I came across this video on the runners world facebook page, and absolutely loved it. When did doing something “like a girl” become and insult? Take my blog title for example; “Runner Girl Robin”
I identify myself as a runner, and a girl. And obviously i don’t use any of those terms in a derogatory fashion.
The producers ask older women, and 10 year old girls, the same question: Show us running like a girl.
The older women demonstrated the stereotypical girly girl; laughing, flailing their arms.
But the 10 year olds were a different story. They ran straight and tall, with proud confidence. One girl even said “running like a girl means running as fast as I can!”
It’s time to redefine what doing something “like a girl” means. Because why is it a bad thing?!
If running like a girl means running tall, proud, and with a smile on my face, the hell yeah I run like a girl!
Use the hashtag #LikeAGirl on twitter to declare your support!
“Get the hell out of my race, and give me those numbers.”
~Jock Semple, race director of the Boston Marathon to Katherine Switzer
If you’re a female runner, chances are you are familiar with the image above. In 1967, Katherine Switzer became the first woman to officially enter (and complete) the Boston Marathon; a whole 5 years before women would actually be allowed to run in the race.
Officials attempted to drag her out of the race (as seen above), but other race goers, her coach, and her boyfriend pushed them away. She would complete the race in 4 hours and 20 minutes.
Switzer’s race is one that would go down in history. The amazing part is, she crossed the starting line just with the intention of running a race. She crossed the finish line with the desire to end segregation in the running community, which she would do successfully for the Olympics.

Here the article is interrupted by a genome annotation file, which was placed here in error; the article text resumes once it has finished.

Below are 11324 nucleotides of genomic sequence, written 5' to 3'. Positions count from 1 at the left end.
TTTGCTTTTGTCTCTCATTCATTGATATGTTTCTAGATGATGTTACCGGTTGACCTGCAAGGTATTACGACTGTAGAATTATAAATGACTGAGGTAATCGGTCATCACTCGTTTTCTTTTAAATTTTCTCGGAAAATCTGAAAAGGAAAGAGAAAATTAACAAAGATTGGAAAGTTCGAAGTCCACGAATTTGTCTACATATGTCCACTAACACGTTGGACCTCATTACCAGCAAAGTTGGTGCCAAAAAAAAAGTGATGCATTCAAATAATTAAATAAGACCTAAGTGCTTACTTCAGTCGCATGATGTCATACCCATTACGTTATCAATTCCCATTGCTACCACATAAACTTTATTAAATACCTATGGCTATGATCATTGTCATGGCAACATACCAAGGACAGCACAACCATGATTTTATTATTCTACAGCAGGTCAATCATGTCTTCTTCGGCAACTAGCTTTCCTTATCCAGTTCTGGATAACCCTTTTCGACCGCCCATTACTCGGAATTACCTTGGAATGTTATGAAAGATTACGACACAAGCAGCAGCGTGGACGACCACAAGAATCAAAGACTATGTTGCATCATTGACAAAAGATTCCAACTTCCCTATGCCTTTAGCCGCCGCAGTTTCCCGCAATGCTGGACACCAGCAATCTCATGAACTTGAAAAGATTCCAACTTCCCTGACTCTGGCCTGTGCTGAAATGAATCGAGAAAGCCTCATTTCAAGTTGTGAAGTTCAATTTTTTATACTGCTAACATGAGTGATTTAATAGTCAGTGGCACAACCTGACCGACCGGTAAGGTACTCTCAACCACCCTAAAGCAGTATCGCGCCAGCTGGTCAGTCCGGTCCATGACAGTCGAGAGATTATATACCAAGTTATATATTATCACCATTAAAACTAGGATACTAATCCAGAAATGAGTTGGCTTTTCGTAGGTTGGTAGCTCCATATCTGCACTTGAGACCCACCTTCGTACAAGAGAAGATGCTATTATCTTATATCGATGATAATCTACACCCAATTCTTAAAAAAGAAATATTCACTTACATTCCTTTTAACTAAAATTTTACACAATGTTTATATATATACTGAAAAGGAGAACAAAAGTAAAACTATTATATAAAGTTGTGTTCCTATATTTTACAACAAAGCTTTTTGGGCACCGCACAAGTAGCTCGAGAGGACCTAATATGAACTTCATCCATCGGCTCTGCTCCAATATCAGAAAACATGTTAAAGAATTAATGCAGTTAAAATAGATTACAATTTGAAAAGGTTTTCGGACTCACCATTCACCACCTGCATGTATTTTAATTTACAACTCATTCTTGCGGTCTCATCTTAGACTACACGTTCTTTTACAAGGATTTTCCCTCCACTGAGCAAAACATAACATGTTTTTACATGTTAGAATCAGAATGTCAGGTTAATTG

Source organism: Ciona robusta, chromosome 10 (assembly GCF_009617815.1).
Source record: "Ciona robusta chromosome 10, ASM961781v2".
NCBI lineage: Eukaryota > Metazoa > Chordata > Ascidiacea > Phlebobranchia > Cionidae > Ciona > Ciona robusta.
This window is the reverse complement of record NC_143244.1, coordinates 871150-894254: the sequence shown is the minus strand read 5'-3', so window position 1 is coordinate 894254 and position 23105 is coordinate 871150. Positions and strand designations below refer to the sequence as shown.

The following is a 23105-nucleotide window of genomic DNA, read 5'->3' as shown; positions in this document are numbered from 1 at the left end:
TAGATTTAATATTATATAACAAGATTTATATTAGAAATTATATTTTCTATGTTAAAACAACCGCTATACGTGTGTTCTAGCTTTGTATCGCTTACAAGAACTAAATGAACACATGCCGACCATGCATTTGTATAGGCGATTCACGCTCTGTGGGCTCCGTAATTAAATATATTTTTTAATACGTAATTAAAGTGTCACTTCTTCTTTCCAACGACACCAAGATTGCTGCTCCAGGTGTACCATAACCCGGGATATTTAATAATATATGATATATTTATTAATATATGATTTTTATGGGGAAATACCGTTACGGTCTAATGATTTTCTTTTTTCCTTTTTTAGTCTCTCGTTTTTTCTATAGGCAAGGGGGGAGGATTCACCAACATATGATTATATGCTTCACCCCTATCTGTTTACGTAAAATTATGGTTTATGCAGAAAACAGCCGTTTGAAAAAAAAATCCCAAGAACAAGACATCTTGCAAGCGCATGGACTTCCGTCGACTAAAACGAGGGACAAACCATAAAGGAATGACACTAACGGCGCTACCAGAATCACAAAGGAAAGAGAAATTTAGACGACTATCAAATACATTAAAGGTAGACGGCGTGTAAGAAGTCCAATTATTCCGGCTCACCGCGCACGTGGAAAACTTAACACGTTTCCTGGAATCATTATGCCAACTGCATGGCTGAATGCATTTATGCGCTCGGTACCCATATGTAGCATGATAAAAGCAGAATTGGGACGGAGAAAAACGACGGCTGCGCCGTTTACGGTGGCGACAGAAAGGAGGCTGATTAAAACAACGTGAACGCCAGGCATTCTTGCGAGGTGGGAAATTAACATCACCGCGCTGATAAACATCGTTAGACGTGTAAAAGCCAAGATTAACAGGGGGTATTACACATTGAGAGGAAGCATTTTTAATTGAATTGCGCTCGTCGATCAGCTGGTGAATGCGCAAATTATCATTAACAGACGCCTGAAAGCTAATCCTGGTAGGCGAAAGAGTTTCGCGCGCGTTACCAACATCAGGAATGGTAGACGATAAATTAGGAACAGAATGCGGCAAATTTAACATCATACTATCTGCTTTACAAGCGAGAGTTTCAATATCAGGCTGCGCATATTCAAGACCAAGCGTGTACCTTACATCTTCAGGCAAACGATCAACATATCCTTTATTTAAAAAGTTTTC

Last Saturday, March 8, was International Woman’s Day. In honor of that day, I dedicate this post to you Katherine!!
You can watch an interview with her regarding the race here.
I couldn’t believe it when I opened my email to see that my application to become a Girls Gone Sporty ambassador had been accepted!
…and then later that day, I was accepted to be a Sweat Pink ambassador!
I’m a firm believer in the empowerment of women through health & fitness, which both of these programs represent. I’m so excited to connect with others and learn even more in these programs!!
If you’re an ambassador in either program, let me know! Let’s connect 🙂
Between harsh winter winds & temperatures, tight elastics, and multiple products, our hair takes quite the beating. I’ve tried countless masks and serums, but never found anything that has worked really well…
I had read about the “miracles” coconut oil does for your hair, so I decided to give it a go. Just after the first treatment I saw a HUGE difference! My hair looks healthier, it’s straighter, and it helped bond a lot of my split ends. Here’s the treatment I use:
Whatever brand you decide to use, you want to make sure it is as natural as possible; not refined! I picked this one because it is unrefined and organic.
Coconut oil melts very easily, all you have to do is take a little at a time and rub it between your palms. Completely saturate your hair with the oil, especially the damaged ends. Once in a while I do the top/roots of my hair as well, which has really helped with getting it healthy.
For your first treatment you’ll want to leave it on for about an hour. I put my hair in a bun and watch an episode of Law and Order. For the first week I did a treatment every day, leaving it in for about 20-30 minutes. Now I do a treatment once a week.
My hair has gotten so much healthier, and if split ends are a problem area for you (like me), this is a great solution! I did a treatment on a friend and just after one use she fell in love.
This stuff is seriously a miracle!